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National Science Foundation


NSF 11-027
Frequently Asked Questions (FAQ) for Opportunities for Currently NSF Supported and Self-Sustaining, Graduated Engineering Research Centers to Partner with Small Business Solicitation NSF 10-617

  1. Do the normal SBIR phase I budget allocations between the not-for-profit and small company apply to this program?
  2. In FY 2010, the SECO opportunity (NSF 10-023), the Option 1 PI had to be an ERC director. There is no mention of the same requirement in this solicitation, is that still the case or can the PI be any member of the ERC team?
  3. Is the NSF 10-617 solicitation intended to be a standard SBIR Phase I that includes the opportunity to apply for a follow-on Phase II pending satisfactory completion of the Phase I?
  4. For option 1, ERC Initiated Collaborations, does the lead institution in an ERC need to actually submit the proposal, or can one of the partner institutions team with a small business and submit their proposal directly to NSF?
  5. How many proposals can a single faculty member participate in?
  6. Does an ERC-launched start-up firm qualify as an already-established small R & D firm that meets the "small business" eligibility requirements as defined by the SBIR program?
  7. As a supplemental awardee to an ERC, the start-up companies have to have had an audited overhead rate. However, because they are start-ups, nothing has been audited yet. How is this to be handled?
  8. Does the technology/IP have to be from an originally NSF funded project, or could it be from funds that came into the ERC from other sources (e.g. NIH)?
  9. Must letters of intent be submitted through my university, or can/should they be submitted through a partner university if the P.I. is at the partner university?

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  1. Do the normal SBIR phase I budget allocations between the not-for-profit and small company apply to this program?

Active SBIR/STTR initiated collaborations: "The sub-award to the ERC must be a minimum of 30% and a maximum of 60% of the total supplemental amount that is not to exceed $200,000."

ERC initiated collaborations: "The sub-awardee budget to the small R & D firm must be a minimum of 30% or a maximum of 60% of the total supplemental amount that is not to exceed $200,000."

  1. In FY 2010, the SECO opportunity (NSF 10-023), the Option 1 PI had to be an ERC director. There is no mention of the same requirement in this solicitation, is that still the case or can the PI be any member of the ERC team?

Because SECO awards were supplements to the ERC base award, the PI had to be the Center Director. For this solicitation, the PI submitting the Option 1 can be any of the ERC faculty.

  1. Is the NSF 10-617 solicitation intended to be a standard SBIR Phase I that includes the opportunity to apply for a follow-on Phase II pending satisfactory completion of the Phase I?

Awards for the NSF 617-10 solicitation are not Phase I SBIR awards; instead they are considered pre-Phase I. As a result, an award does not make one eligible for the Phase II SBIR competition.

  1. For option 1, ERC Initiated Collaborations, does the lead institution in an ERC need to actually submit the proposal, or can one of the partner institutions team with a small business and submit their proposal directly to NSF?

The partner institution can submit directly to NSF as long as it has a letter of support from the ERC Director. Note, however, that there is a limit of three (3) on the number of proposals for which an ERC Center Director (i.e. the ERC) can submit letters of support (see section titled "Eligibility Information").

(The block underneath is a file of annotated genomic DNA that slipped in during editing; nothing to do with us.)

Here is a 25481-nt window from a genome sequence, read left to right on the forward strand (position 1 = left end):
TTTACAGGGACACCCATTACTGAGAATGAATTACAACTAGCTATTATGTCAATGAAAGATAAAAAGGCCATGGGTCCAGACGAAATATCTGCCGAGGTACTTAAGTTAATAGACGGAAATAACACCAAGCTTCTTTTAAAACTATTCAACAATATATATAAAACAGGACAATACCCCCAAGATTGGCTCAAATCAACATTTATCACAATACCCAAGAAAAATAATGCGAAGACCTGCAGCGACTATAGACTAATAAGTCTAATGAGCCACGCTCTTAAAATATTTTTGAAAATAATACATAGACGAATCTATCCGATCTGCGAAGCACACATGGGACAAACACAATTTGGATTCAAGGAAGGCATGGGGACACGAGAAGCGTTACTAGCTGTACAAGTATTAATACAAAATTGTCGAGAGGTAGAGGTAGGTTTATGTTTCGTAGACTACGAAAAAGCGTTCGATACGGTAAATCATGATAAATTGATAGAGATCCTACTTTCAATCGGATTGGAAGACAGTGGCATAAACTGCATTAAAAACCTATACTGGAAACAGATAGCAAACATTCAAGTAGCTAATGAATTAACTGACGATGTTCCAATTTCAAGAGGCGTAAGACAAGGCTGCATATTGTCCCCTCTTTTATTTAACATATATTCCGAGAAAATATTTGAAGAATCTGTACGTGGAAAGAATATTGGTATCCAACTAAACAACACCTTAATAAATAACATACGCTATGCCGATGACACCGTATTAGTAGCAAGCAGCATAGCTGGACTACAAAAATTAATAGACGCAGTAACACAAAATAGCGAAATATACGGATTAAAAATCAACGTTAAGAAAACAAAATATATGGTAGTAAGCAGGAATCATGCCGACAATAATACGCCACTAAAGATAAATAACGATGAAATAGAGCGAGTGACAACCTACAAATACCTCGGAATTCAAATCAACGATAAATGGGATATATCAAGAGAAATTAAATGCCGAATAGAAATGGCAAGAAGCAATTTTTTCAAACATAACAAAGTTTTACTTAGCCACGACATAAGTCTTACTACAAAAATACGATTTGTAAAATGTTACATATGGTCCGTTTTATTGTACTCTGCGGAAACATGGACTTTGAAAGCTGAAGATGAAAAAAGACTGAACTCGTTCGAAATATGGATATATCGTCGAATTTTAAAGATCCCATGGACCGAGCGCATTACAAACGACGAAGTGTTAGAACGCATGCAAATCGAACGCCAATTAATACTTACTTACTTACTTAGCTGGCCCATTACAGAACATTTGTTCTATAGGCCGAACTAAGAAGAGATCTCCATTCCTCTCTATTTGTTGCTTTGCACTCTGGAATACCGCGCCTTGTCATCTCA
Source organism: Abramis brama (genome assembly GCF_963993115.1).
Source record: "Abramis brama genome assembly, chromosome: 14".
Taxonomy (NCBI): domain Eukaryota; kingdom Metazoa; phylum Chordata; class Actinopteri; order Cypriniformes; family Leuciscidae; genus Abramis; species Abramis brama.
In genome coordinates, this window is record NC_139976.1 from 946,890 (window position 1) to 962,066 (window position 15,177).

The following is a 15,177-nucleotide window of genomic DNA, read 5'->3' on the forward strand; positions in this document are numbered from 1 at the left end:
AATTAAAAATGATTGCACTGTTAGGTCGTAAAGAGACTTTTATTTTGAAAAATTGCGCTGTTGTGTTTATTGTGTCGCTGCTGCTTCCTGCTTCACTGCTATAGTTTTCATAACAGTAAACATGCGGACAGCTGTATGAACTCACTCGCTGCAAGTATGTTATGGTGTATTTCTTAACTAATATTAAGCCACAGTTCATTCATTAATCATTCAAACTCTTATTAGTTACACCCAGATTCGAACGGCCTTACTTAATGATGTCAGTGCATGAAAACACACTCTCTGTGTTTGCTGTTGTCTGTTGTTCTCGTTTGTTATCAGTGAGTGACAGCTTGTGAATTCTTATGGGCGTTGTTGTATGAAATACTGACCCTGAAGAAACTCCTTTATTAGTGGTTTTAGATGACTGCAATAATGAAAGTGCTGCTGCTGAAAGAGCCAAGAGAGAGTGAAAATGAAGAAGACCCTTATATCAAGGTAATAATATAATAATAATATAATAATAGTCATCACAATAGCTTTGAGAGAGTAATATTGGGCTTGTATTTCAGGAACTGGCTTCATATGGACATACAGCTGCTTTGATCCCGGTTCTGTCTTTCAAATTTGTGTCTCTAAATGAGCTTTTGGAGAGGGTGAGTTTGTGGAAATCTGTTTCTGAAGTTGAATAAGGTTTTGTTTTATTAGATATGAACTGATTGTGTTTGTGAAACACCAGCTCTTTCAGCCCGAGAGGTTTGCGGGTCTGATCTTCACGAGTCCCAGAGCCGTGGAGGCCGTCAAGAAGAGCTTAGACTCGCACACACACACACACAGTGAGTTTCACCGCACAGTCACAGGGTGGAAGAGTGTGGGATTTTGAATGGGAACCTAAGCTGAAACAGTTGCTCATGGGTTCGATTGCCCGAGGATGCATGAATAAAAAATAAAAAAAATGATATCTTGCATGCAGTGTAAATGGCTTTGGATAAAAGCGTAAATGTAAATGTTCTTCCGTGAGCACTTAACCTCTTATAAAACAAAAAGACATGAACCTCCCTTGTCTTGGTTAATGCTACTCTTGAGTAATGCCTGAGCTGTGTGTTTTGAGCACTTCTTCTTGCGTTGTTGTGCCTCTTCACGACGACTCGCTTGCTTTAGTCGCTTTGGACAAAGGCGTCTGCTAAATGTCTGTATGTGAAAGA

1. How many proposals can a single faculty member participate in?

There is a limit of two (2) on the number of proposals that a single faculty member can submit as PI or Co-PI (see section titled "Eligibility Information").

  1. Does an ERC-launched start-up firm qualify as an already-established small R & D firm that meets the "small business" eligibility requirements as defined by the SBIR program?

The small business must be a legal entity, so an ERC start-up would qualify once it is incorporated.

  1. As a supplemental awardee to an ERC, the start-up companies have to have had an audited overhead rate. However, because they are start-ups, nothing has been audited yet. How is this to be handled?

If the company is a sub-awardee to an ERC, then the ERC is responsible for the sub-award. Furthermore, the indirect cost associated with the sub-award must be verifiable.

  1. Does the technology/IP have to be from an originally NSF funded project, or could it be from funds that came into the ERC from other sources (e.g. NIH)?

Since the purpose of the solicitation is either to speed the translation of ERC research results into commercial products or to help small businesses benefit from the innovative and leading-edge research performed at ERCs, the technology/IP being translated must be a by-product of the ERC's research mission, regardless of the source of support.

  1. Must letters of intent be submitted through my university, or can/should they be submitted through a partner university if the P.I. is at the partner university?

The PI on the proposal may be any faculty member of the ERC and the letter of intent should be submitted through the university where the PI resides. The proposal is linked to the ERC through a letter of support from the ERC Center Director that should be submitted as supplementary documentation when the full proposal is submitted. The solicitation was updated in December 2010 to clarify the letter of support requirements.

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